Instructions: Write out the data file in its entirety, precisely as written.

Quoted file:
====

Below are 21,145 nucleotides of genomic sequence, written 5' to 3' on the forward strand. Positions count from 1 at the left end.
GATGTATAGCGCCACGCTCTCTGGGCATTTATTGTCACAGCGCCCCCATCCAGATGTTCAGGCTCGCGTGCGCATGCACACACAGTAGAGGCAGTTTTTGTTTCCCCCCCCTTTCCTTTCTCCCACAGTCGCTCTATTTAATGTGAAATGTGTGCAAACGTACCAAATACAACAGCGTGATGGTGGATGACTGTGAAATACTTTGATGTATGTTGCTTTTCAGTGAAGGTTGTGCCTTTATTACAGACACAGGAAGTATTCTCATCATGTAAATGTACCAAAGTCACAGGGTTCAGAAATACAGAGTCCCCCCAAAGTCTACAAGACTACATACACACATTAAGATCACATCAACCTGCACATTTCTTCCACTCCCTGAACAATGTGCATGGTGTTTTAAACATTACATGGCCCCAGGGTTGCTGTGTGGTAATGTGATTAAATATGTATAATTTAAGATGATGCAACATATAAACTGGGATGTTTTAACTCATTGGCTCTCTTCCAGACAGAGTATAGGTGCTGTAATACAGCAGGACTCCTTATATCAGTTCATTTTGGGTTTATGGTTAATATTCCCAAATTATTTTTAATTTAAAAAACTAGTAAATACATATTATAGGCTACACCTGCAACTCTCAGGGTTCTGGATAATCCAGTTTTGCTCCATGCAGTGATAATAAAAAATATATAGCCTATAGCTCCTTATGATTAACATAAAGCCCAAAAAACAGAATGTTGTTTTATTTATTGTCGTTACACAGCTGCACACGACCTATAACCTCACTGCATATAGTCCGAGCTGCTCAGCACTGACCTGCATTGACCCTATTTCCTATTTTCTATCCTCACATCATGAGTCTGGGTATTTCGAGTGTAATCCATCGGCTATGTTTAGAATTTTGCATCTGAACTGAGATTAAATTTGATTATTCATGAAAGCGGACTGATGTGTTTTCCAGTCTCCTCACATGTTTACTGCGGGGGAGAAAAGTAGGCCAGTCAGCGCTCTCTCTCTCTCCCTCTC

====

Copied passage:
Below are 21,145 nucleotides of genomic sequence, written 5' to 3' on the forward strand. Positions count from 1 at the left end.
GATGTATAGCGCCACGCTCTCTGGGCATTTATTGTCACAGCGCCCCCATCCAGATGTTCAGGCTCGCGTGCGCATGCACACACAGTAGAGGCAGTTTTTGTTTCCCCCCCCTTTCCTTTCTCCCACAGTCGCTCTATTTAATGTGAAATGTGTGCAAACGTACCAAATACAACAGCGTGATGGTGGATGACTGTGAAATACTTTGATGTATGTTGCTTTTCAGTGAAGGTTGTGCCTTTATTACAGACACAGGAAGTATTCTCATCATGTAAATGTACCAAAGTCACAGGGTTCAGAAATACAGAGTCCCCCCAAAGTCTACAAGACTACATACACACATTAAGATCACATCAACCTGCACATTTCTTCCACTCCCTGAACAATGTGCATGGTGTTTTAAACATTACATGGCCCCAGGGTTGCTGTGTGGTAATGTGATTAAATATGTATAATTTAAGATGATGCAACATATAAACTGGGATGTTTTAACTCATTGGCTCTCTTCCAGACAGAGTATAGGTGCTGTAATACAGCAGGACTCCTTATATCAGTTCATTTTGGGTTTATGGTTAATATTCCCAAATTATTTTTAATTTAAAAAACTAGTAAATACATATTATAGGCTACACCTGCAACTCTCAGGGTTCTGGATAATCCAGTTTTGCTCCATGCAGTGATAATAAAAAATATATAGCCTATAGCTCCTTATGATTAACATAAAGCCCAAAAAACAGAATGTTGTTTTATTTATTGTCGTTACACAGCTGCACACGACCTATAACCTCACTGCATATAGTCCGAGCTGCTCAGCACTGACCTGCATTGACCCTATTTCCTATTTTCTATCCTCACATCATGAGTCTGGGTATTTCGAGTGTAATCCATCGGCTATGTTTAGAATTTTGCATCTGAACTGAGATTAAATTTGATTATTCATGAAAGCGGACTGATGTGTTTTCCAGTCTCCTCACATGTTTACTGCGGGGGAGAAAAGTAGGCCAGTCAGCGCTCTCTCTCTCTCCCTCTC